Events took him back to Afghanistan. And this was because of fer­ment with­in Afghanistan itself after the defeat of the Soviets. They with­drew in 1989. The fall of the Berlin Wall meant a retrac­tion of Soviet influ­ence around the world—it meant not only reform with­in what is now Russia but a pulling in of the horns of Russian expan­sion­ism. They pulled out of Afghanistan, nev­er hav­ing been able to defeat the Mujahideen. But the Mujahideen them­selves had by this stage become cor­rupt. Flush with arms and mon­ey from both the Saudis, and from the United States chan­neled through Pakistan, they became a law­less force, and they exer­cised this law­less­ness upon the local population.

Mullah Omar, a vil­lage cler­ic in Kandahar, some­one who’d been wound­ed four times and lost an eye in the bat­tles against the Soviets, was exer­cis­ing his voca­tion as a vil­lage priest when he was called upon by dis­traught par­ents to try to res­cue their two daugh­ters who had been kid­napped by a rapa­cious war­lord leader. And Mullah Omar, inspired by a dream in which a woman asked him to help, launched an attack. A very very light­ly armed, almost sui­cide attack against the bar­racks of the war­lord. Overcame the war­lord’s armed forces. And hung the war­lord. It was an attack against all odds. The chances of suc­cess were so min­i­mal that when the was suc­cess­ful, Mullah Omar became a legend.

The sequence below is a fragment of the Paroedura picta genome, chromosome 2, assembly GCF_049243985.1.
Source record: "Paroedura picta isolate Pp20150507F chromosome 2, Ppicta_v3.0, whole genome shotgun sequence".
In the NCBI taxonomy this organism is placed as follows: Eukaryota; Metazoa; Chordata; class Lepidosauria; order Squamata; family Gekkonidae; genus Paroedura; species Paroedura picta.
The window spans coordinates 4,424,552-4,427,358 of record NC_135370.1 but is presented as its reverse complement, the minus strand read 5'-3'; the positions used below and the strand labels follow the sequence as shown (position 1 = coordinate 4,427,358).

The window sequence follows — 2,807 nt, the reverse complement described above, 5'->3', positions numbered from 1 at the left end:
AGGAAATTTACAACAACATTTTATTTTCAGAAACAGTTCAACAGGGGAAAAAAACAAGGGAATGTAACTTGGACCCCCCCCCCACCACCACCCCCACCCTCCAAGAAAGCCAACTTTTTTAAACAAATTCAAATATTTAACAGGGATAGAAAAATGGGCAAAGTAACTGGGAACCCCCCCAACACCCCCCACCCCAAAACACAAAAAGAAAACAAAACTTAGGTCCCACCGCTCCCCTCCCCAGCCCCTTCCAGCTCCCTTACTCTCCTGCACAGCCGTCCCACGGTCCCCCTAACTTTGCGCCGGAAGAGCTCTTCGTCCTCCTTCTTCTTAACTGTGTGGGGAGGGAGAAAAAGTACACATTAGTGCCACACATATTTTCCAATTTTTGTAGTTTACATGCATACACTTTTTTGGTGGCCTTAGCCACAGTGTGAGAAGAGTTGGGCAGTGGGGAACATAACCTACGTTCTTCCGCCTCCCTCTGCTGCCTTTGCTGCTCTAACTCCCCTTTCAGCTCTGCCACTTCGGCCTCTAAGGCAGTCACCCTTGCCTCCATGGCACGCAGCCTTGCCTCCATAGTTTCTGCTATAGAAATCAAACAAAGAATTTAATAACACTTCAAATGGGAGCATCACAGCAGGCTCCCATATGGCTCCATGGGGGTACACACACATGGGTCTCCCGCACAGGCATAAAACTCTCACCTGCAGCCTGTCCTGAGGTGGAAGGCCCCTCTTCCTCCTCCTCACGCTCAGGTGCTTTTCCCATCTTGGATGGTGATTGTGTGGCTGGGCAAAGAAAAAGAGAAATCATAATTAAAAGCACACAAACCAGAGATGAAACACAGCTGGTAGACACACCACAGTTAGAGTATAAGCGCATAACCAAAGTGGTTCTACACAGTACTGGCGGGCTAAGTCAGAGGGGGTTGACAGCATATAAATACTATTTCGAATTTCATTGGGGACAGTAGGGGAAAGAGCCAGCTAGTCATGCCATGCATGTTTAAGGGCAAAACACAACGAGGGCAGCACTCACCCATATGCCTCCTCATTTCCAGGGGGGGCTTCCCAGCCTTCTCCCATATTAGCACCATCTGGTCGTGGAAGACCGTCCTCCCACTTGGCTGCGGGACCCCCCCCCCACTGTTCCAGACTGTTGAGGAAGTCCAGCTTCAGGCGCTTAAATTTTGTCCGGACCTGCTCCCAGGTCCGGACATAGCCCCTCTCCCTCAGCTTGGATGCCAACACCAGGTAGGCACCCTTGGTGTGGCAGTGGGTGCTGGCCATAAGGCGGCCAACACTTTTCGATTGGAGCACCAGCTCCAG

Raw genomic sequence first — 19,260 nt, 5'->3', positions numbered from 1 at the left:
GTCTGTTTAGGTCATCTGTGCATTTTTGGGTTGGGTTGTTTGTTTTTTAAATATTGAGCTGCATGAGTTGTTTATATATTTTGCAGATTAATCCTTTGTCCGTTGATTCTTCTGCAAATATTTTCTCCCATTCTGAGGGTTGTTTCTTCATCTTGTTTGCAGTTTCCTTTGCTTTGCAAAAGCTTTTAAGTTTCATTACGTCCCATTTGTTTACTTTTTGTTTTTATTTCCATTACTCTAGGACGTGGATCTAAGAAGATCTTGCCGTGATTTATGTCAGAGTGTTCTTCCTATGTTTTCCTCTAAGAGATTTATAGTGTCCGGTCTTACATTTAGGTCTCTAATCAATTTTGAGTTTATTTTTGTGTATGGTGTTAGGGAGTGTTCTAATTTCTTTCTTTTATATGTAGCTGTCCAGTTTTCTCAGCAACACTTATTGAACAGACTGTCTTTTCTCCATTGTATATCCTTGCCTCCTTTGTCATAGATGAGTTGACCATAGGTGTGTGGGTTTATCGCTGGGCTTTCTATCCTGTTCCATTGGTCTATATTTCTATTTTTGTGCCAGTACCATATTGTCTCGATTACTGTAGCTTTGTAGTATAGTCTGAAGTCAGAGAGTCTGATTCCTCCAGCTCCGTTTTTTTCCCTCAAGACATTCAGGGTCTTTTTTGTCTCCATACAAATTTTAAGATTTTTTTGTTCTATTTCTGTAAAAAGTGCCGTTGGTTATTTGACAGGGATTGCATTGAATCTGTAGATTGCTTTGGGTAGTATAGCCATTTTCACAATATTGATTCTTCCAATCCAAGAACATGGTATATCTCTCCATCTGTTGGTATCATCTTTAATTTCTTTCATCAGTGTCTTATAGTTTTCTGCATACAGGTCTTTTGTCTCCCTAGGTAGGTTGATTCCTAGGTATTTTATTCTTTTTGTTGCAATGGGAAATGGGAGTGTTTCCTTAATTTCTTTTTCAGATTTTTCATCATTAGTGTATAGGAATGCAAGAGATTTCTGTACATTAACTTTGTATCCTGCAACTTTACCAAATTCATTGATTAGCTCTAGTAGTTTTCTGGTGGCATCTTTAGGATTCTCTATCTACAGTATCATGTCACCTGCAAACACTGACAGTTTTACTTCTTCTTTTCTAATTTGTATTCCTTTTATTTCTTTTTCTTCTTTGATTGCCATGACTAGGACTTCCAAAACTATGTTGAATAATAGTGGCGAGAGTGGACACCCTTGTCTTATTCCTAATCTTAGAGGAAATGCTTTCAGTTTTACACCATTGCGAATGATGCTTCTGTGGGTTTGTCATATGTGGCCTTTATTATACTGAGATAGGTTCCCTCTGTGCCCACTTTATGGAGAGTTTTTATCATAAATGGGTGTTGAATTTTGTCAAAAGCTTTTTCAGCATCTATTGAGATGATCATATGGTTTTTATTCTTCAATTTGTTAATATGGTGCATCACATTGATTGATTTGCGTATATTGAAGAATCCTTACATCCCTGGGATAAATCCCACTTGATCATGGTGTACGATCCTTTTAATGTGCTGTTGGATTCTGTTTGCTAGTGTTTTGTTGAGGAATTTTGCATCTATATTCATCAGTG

The peo­ple he had help­ing him launch the attack on the war­lord’s bar­racks were talebs, the­ol­o­gy stu­dents, thus the advent of the Taliban. The Taliban rose up as a force—a cleans­ing force—against cor­rup­tion. And all of a sud­den, Afghanistan was very very short­ly in their hands. They launched an attack against the cap­i­tal city Kabul. By this stage, they were receiv­ing help from Osama bin laden. And Osama bin Laden, who had now returned to Afghanistan, brought with him the mon­ey and the equip­ment for a suc­cess­ful assault on the cap­i­tal city itself. Notwithstanding the fact that the cap­i­tal city at that point in time was in the hands of a war­lord with actu­al pro­gres­sive atti­tudes, par­tic­u­lar­ly towards women, he was actu­al­ly seen as anoth­er mem­ber of a cor­rupt fra­ter­ni­ty, and he was defeat­ed and dri­ven out.